Released September 1973
Running time 43.03
This was the debut album from Alabama’s Lynyrd Skynyrd. It is full of muscular, often slowish-paced bluesy rock, as you would expect - drums, guitars and rollicking bar-room piano topped off with Ronnie Van Zant’s rousing, charismatic Bourbon-sodden vocals. The sound is a bit rough and ready in places but hell, just turn it up, buddy. Ain’t no goddamn audiophiles round these parts, boy. Having said that, I have an old copy of the album, the latest remaster of it is excellent, so there you go.
1. I Ain’t The One
2. Tuesday’s Gone
3. Gimme Three Steps
4. Simple Man
5. Things Goin’ On
6. Mississippi Kid
7. Poison Whiskey
8. Free Bird
I Ain’t The One is a typical chugging piece of Skynyrd bluesy rock of the sort they would make a career on. Tuesday’s Gone is the first example of the slow-burning, anthemic rock ballad that the band would do so well. It has vibe of The Rolling Stones’ bluesy material from Beggar’s Banquet about it, but with that uplifting, rousing BIG chorus too. The bit at 3:21 when it slows down slightly and the piano comes in is archetypal Skynyrd. The dénouement of the song is thoroughly wonderful and everything that was great about this band. They could take you to rock heaven. It is truly a magnificent song.
Gimme Three Steps is a riffy, chunky rocker with a huge, heavy bass sound that pounds straight out of your speakers with a huge thump. Lyrically, it has some of the wry humour that Skynyrd often injected into their songs. They even diversify the drum sound to include some congas too, surprisingly.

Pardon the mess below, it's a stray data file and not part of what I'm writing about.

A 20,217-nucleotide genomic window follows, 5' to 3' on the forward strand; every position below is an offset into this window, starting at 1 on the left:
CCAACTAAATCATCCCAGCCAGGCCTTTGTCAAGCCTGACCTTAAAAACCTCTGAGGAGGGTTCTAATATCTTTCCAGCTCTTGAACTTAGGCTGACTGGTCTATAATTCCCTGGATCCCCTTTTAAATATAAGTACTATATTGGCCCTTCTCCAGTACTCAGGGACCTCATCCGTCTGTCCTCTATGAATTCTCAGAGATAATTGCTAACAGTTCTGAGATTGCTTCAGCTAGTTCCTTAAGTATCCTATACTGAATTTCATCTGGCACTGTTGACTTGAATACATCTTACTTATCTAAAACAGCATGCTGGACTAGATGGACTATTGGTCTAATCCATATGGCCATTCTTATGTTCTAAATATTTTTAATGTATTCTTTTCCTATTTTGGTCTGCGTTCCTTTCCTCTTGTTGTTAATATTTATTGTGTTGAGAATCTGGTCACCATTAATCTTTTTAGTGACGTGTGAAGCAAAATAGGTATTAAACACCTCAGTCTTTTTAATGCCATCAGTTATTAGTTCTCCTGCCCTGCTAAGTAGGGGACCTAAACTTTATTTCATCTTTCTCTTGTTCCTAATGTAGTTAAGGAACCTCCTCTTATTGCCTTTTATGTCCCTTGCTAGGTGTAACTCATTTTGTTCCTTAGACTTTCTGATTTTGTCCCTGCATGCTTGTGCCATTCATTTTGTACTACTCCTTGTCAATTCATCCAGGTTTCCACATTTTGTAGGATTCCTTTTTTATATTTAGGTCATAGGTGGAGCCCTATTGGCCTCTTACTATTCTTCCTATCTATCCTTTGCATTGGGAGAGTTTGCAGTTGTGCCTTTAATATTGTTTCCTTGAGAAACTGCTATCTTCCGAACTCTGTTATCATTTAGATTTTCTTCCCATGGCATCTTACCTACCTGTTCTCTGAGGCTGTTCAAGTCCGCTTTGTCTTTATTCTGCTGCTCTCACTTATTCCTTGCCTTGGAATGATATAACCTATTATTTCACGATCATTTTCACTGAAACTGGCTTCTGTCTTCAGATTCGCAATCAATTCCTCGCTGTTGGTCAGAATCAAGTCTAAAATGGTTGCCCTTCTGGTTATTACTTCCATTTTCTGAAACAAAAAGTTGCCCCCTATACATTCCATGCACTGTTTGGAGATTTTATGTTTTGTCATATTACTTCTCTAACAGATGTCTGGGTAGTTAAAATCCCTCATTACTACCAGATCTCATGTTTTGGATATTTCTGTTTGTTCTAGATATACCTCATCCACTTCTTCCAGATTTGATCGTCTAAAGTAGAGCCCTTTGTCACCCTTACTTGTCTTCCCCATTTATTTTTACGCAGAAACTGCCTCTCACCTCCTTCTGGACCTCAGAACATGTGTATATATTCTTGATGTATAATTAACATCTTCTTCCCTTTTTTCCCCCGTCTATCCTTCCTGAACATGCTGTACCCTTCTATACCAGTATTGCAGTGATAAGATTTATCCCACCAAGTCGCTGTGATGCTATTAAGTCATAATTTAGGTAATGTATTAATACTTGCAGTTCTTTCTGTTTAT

Simple Man is also the name of a Bad Company song and funnily enough this could easily be one. You could easily imagine Paul Rodgers singing this and instrumentally it sounds similar too, with that big, slow rumbling bass driving it inexorably along. Things Goin’ On is a piano-driven slice of Southern roadhouse rock. You can’t go too far wrong with this, can you, while Mississippi Kid is an authentic-sounding bottleneck blues straight out of the backwoods - Skynyrd could play the blues as well as rock. Poison Whiskey is rock, but it is solid bluesy rock. Apart from Gimme Three Steps, most of this album is slow paced but grindingly strong. While The Allman Brothers came along first in the South with their often extended, skilfully played blues jams, it was Skynyrd who really merged rock and anthemic hooks with the blues. This was not a commercial album, though, they still wanted to put out serious album material. They did just that here. It was highly credible, yet at times it could be singalong. Despite Skynyrd’s reputation as kick-ass rockers, though, I have always thought of this as an album of slow, swaggering, whiskey-drenched blues rock peppered with occasional irresistible hooks.
Oh did I forget Free Bird? Over nine minutes of classic seventies, Southern rock. It has all the ingredients - a brooding build to the anthemic “I can’t change” chorus parts, killer guitar and finally rock-out ending with the drums on fire and the band rocking full pelt. No arguments here. Classic fare.
Skynyrd never really changed that much, either before or after their tragic accident. You knew what you were going to get. Fine by me.